Party and Event Planning with Speed Raceway

Drive workforce engagement, or get left behind the curve.

Posted by Brandon Whiting

Oct.19, 2015 7:09 PM

Use corporate events to make your staff smile.

For decades, businesses have operated under the precept that strong leadership can navigate any changing tide. However, according to Deloitte’s 2015 Global Human Capital Trends survey, the rapidly evolving dynamic between employers and employees can stress even the most capable leaders if organizations don’t rethink how they manage, evaluate, and reward their people. While building strong leadership remains paramount to every business, this year’s findings show that “culture and engagement was rated the most important issue overall” for corporate groups and employees alike. Not only that, the study shows that a significant gap exists between the importance of this issue and the readiness and ability of most company’s to address it.


The survey illustrates how “today’s employees are more like customers or partners than subordinates. Websites like Glassdoor, LinkedIn, Facebook, and others not only increase transparency about a company’s workplace; they make it far easier for employees to learn about new job opportunities and gain intelligence about company cultures.” This is further compounded by the fact that almost half of today’s workforce is made up of a vastly different millennial generation who, as stated in a Forbes article written by Katherine Reynolds Lewis earlier this year, “yearn to work for managers who treat them fairly and respectfully, to form positive connections with colleagues and feel proud of what they do and its impact on the world.”

Although many companies are revamping their entire strategy on employee engagement, the average business can make huge strides just by instilling these two key concepts into their core ideologies.

Make it a priority:

By simplifying organizational goals and making overall culture and engagement one of your top priorities, companies can shift the baseline attitude of their workforce without causing people to feel overwhelmed. The last thing your people want is more talk and less action. Seeking out and celebrating small areas of success more frequently versus waiting for huge triumphs helps to establish positive momentum.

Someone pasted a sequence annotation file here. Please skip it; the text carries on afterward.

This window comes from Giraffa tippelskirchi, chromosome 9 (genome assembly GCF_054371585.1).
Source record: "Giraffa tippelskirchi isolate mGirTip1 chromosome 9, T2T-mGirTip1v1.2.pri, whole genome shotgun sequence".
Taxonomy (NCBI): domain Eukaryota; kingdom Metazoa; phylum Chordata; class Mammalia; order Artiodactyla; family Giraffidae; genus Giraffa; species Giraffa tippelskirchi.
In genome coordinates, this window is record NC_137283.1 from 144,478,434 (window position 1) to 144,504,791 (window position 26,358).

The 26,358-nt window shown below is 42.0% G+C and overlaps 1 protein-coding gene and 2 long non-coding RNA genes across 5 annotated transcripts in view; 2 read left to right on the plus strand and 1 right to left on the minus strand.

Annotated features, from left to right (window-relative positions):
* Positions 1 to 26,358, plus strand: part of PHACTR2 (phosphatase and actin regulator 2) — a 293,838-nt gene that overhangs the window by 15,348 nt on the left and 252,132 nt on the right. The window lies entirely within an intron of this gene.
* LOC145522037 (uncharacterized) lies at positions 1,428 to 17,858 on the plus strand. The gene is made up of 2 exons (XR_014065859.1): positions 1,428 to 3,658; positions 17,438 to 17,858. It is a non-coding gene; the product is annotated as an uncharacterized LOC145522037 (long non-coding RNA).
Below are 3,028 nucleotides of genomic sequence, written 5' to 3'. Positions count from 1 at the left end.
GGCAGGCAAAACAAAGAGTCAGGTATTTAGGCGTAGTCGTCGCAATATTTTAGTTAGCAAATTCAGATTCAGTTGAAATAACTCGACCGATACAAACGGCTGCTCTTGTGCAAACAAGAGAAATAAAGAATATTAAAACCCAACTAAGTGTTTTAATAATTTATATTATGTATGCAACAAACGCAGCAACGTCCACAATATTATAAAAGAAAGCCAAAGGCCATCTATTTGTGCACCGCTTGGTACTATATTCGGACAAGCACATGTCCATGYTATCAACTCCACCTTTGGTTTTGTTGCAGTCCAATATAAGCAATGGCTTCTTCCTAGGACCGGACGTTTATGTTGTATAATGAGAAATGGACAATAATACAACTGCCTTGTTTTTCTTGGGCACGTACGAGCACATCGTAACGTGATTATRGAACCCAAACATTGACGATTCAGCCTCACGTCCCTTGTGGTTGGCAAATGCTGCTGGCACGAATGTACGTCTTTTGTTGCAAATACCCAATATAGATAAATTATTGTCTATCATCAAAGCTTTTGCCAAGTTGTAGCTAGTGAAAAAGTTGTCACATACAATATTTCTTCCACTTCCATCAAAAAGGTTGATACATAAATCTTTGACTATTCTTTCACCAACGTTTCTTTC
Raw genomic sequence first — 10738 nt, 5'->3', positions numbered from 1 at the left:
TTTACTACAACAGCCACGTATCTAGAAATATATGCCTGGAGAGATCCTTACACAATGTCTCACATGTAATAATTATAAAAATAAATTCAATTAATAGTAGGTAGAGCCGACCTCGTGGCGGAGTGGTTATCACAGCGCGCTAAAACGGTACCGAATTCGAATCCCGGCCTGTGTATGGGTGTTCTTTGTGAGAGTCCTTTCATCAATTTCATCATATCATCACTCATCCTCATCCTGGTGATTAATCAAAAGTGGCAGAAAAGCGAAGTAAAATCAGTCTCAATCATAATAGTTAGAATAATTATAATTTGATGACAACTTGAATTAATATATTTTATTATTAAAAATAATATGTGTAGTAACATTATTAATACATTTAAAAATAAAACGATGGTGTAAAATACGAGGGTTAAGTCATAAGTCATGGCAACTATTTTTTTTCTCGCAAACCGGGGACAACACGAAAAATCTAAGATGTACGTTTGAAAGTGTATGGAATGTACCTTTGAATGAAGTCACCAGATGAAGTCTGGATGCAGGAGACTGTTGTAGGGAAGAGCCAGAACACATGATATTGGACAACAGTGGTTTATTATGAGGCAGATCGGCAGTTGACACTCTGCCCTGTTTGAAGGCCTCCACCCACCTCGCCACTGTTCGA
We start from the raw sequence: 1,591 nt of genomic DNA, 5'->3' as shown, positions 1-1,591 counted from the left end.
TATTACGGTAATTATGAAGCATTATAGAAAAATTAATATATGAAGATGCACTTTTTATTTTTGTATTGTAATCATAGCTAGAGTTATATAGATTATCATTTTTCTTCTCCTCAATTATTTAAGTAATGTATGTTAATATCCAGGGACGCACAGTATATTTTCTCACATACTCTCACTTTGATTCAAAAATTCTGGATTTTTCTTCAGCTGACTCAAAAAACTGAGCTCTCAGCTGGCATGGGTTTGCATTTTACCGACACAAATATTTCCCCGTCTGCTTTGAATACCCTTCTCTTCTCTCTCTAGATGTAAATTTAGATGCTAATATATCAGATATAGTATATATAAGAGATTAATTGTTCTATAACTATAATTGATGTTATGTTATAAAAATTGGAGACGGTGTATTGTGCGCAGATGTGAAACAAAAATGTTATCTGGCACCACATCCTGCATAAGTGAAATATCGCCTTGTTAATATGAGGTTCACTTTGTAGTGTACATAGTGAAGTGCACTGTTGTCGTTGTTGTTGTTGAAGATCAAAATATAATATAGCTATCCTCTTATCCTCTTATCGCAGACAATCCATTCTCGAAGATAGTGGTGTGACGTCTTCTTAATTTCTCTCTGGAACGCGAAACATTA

Best Practice: Make sure group leaders are aware that how well they keep their teams engaged will be an important measurement of their own success. As the Deloitte study suggests, “give managers the authority to recognize and reward employee performance throughout the year.”

Get your people to love their jobs!

Set “Good Work” Goals:

Howard Gardner and William Damon conducted research at Stanford University in which they compare an employee’s sense of “good work” with their level of overall performance at their jobs. To them, good work meant doing work that was engaging, personally meaningful, as well as something that they believe in and wanted to do. For the average employer, this can be accomplished by empowering people at all levels to take ownership in their work. Foster creative thinking and welcome feedback throughout individual and team projects. Hire and reward workers that want to be there.

Best Practice: By shifting performance standards to include job enjoyment, attitude, and willful engagement in company activities, organizations can highlight a new standard of excellence. Obviously excelling at core job responsibilities will never cease to be important. However, all too often we single out well-performed tasks done by miserable people. Prove to your staff that good work can be done by happy people by recognizing it and rewarding it when it happens.

Corporate Team Building Events

Whether you accept it or not, your corporate environment is changing. Ultimately the success or failure of most companies will be dictated by how well they engage the workforce they employ. “Business and HR executives must understand that highly engaged companies attract the best talent, have the lowest voluntary turnover rates, and are more profitable over the long run.”

Topics : Corporate Events

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